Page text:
Monarch butterflies, once a common sight, are now endangered because of climate change and habitat loss.
The Ellicott City Rotary Club recently funded a monarch butterfly garden at Mount Hebron High school in Ellicott City, MD. The project was a joint effort between the Ellicott City Rotary Club and the Mt. Hebron High School Interact Club. Thanks to generous donations from Frank’s Produce and Greenhouse and the Home Depot in Ellicott City students planted 115 pollinator plants. By purchasing plants from EcoWorks- Seeds for Change, a program where inmates learn about nursery operation and plant propagation, the project supported the Howard County Department of Corrections workforce development program.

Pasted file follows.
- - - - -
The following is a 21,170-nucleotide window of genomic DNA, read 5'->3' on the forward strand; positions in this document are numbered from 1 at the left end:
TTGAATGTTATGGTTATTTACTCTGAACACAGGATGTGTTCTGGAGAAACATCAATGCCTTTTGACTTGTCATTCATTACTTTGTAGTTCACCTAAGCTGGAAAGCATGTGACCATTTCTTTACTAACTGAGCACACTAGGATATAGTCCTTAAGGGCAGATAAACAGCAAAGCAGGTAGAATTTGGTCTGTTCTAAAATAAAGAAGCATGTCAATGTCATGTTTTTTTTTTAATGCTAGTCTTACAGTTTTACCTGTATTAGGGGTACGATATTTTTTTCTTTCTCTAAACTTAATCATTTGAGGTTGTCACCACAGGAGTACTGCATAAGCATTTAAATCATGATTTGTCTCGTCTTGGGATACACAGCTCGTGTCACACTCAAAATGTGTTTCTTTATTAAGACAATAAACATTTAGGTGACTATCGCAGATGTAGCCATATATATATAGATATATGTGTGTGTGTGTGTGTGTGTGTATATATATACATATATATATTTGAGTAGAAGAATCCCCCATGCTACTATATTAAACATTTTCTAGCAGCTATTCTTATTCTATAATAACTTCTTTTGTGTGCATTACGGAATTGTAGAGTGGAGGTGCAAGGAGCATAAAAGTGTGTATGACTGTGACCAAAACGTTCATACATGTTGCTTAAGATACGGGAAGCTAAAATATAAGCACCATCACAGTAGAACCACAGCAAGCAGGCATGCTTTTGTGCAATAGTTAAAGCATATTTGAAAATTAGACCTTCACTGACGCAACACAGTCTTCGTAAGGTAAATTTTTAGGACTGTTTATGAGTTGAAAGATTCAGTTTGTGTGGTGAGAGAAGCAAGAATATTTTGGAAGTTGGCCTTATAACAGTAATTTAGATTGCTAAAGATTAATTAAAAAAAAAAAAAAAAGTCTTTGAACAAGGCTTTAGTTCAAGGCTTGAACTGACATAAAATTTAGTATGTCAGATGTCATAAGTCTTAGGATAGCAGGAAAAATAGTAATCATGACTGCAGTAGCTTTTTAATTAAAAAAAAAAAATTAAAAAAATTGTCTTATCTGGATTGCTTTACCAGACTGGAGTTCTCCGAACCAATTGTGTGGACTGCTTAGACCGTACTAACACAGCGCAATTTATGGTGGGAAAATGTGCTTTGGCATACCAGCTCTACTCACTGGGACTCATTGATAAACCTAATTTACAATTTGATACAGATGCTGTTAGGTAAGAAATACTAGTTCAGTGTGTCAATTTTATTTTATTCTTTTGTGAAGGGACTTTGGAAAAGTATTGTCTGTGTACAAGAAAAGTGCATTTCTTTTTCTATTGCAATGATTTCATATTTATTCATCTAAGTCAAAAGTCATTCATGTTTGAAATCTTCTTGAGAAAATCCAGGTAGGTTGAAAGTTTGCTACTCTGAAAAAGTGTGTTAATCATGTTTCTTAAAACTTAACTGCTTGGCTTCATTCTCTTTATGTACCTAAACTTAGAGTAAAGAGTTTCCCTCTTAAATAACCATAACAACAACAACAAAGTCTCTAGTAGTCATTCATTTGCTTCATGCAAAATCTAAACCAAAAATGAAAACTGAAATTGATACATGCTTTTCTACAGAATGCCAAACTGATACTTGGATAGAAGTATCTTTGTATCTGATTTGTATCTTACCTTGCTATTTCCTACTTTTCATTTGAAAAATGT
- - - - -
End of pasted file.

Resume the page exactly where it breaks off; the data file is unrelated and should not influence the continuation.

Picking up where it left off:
Monarch butterflies contribute to the health of the planet. While feeding on nectar, they pollinate many types of wildflowers. They are also an important food source for birds, small animals, and other insects. Planting a garden of milkweed and other nectar plants are necessary for the survival of the endangered Monarch butterfly, and because environmental awareness is top of mind for students at Mount Hebron Highs School the garden was a win-win.
By: Temrah Okonski, Area Governor (firstname.lastname@example.org)